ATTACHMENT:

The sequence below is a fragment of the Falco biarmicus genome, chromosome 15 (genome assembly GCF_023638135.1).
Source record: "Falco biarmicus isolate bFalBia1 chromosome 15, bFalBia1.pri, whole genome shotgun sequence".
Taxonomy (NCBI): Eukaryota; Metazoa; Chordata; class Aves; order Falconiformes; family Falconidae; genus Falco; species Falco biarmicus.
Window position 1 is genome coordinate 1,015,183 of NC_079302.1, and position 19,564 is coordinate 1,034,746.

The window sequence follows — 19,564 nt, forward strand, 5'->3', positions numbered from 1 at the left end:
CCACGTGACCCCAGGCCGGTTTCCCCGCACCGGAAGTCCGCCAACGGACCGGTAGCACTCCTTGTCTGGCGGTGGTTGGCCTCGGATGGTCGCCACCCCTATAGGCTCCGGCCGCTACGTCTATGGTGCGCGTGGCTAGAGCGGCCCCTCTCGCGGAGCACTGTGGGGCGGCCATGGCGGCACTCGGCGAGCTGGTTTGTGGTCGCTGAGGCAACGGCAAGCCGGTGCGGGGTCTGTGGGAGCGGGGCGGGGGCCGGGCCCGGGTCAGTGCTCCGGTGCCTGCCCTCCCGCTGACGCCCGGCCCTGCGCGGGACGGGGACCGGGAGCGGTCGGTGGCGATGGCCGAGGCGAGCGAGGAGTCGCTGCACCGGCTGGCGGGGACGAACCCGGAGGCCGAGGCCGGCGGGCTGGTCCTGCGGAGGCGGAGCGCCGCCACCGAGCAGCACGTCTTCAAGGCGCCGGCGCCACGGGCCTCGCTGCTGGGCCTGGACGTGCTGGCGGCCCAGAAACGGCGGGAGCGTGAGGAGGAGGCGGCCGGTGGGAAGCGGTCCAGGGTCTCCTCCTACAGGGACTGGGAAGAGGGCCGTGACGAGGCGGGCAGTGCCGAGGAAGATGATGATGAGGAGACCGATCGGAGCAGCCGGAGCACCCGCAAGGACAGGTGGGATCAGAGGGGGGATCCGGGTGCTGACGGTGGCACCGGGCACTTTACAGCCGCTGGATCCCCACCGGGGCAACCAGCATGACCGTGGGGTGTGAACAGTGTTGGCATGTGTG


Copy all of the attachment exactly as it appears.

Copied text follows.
The sequence below is a fragment of the Falco biarmicus genome, chromosome 15 (genome assembly GCF_023638135.1).
Source record: "Falco biarmicus isolate bFalBia1 chromosome 15, bFalBia1.pri, whole genome shotgun sequence".
Taxonomy (NCBI): Eukaryota; Metazoa; Chordata; class Aves; order Falconiformes; family Falconidae; genus Falco; species Falco biarmicus.
Window position 1 is genome coordinate 1,015,183 of NC_079302.1, and position 19,564 is coordinate 1,034,746.

The window sequence follows — 19,564 nt, forward strand, 5'->3', positions numbered from 1 at the left end:
CCACGTGACCCCAGGCCGGTTTCCCCGCACCGGAAGTCCGCCAACGGACCGGTAGCACTCCTTGTCTGGCGGTGGTTGGCCTCGGATGGTCGCCACCCCTATAGGCTCCGGCCGCTACGTCTATGGTGCGCGTGGCTAGAGCGGCCCCTCTCGCGGAGCACTGTGGGGCGGCCATGGCGGCACTCGGCGAGCTGGTTTGTGGTCGCTGAGGCAACGGCAAGCCGGTGCGGGGTCTGTGGGAGCGGGGCGGGGGCCGGGCCCGGGTCAGTGCTCCGGTGCCTGCCCTCCCGCTGACGCCCGGCCCTGCGCGGGACGGGGACCGGGAGCGGTCGGTGGCGATGGCCGAGGCGAGCGAGGAGTCGCTGCACCGGCTGGCGGGGACGAACCCGGAGGCCGAGGCCGGCGGGCTGGTCCTGCGGAGGCGGAGCGCCGCCACCGAGCAGCACGTCTTCAAGGCGCCGGCGCCACGGGCCTCGCTGCTGGGCCTGGACGTGCTGGCGGCCCAGAAACGGCGGGAGCGTGAGGAGGAGGCGGCCGGTGGGAAGCGGTCCAGGGTCTCCTCCTACAGGGACTGGGAAGAGGGCCGTGACGAGGCGGGCAGTGCCGAGGAAGATGATGATGAGGAGACCGATCGGAGCAGCCGGAGCACCCGCAAGGACAGGTGGGATCAGAGGGGGGATCCGGGTGCTGACGGTGGCACCGGGCACTTTACAGCCGCTGGATCCCCACCGGGGCAACCAGCATGACCGTGGGGTGTGAACAGTGTTGGCATGTGTG